The medication blocks them from getting high, and can stop a lot of pain.  Success demands close monitoring and frequent blood tests.

Patients don’t seek help until chaos dominates their lives.  I don’t get to retell the dramatic , ironic stories because of confidentiality.  The temptation to judgementalism runs strong in my business, but especially in addictionology, yet I know I will finish my day with more energy if I approach each patient with an attitude that acknowledges the mistakes of the past and emphasizes the need to move on.  And really, the patients do the best when they take control of their lives.

But they have a lot of emotional needs and tend to bond tightly to people who listen without judging.

Fortunately I have a partner with more experience with that drug than I have.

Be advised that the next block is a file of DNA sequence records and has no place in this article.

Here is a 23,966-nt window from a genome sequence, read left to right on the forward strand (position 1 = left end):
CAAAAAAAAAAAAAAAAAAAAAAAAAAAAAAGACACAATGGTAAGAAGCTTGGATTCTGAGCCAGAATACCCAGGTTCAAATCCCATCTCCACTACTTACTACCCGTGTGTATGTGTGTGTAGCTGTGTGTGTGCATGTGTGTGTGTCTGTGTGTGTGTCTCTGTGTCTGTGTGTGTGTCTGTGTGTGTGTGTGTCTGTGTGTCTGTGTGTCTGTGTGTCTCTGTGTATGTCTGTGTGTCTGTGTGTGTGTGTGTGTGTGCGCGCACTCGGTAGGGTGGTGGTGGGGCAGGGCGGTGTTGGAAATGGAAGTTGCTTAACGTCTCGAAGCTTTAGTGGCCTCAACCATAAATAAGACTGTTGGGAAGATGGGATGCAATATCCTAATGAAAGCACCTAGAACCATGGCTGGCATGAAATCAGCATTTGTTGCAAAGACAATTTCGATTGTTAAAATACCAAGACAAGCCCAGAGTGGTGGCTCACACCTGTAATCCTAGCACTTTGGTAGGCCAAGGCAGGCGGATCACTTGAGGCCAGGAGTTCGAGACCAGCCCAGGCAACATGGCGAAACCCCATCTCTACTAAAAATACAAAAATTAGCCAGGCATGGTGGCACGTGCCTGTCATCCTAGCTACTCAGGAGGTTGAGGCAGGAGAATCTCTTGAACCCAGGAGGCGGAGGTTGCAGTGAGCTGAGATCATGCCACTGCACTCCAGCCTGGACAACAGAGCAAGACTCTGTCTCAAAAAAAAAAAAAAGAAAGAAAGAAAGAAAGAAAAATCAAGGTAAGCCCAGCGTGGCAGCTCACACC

Job offers and Sisyphus

May 9, 2013

Call brings me no compensation

I struggle with documentation

I might sound like a boor

But our EMR’s poor

And a source of great irritation.

Synopsis:  I’m a family practitioner from Sioux City, Iowa.  In May 2010, I left my position of 23 years, and honoring my non-compete clause, traveled for a year doing locum tenens work.  In June of 2011 I joined up with the Community Health Center, which provides care for the underserved.  I’m now working part-time, which, for a doctor, means 54 hours a week.

 I’m starting to get wanderlust again.

Most days bring 6 to 10 job offers, some permanent, most locum tenens (temporary or substitute).  I look at locations and I fantasize.

Places interest me.  A spot in Wyoming evidently has terrible problems recruiting, I’ve received very good offers for the last 10 months.  Indian Health Service has a trouble filling positions as well.  Veterans’ Administration, Armed Forces posts, and Bureau of Prisons chronically seek physicians.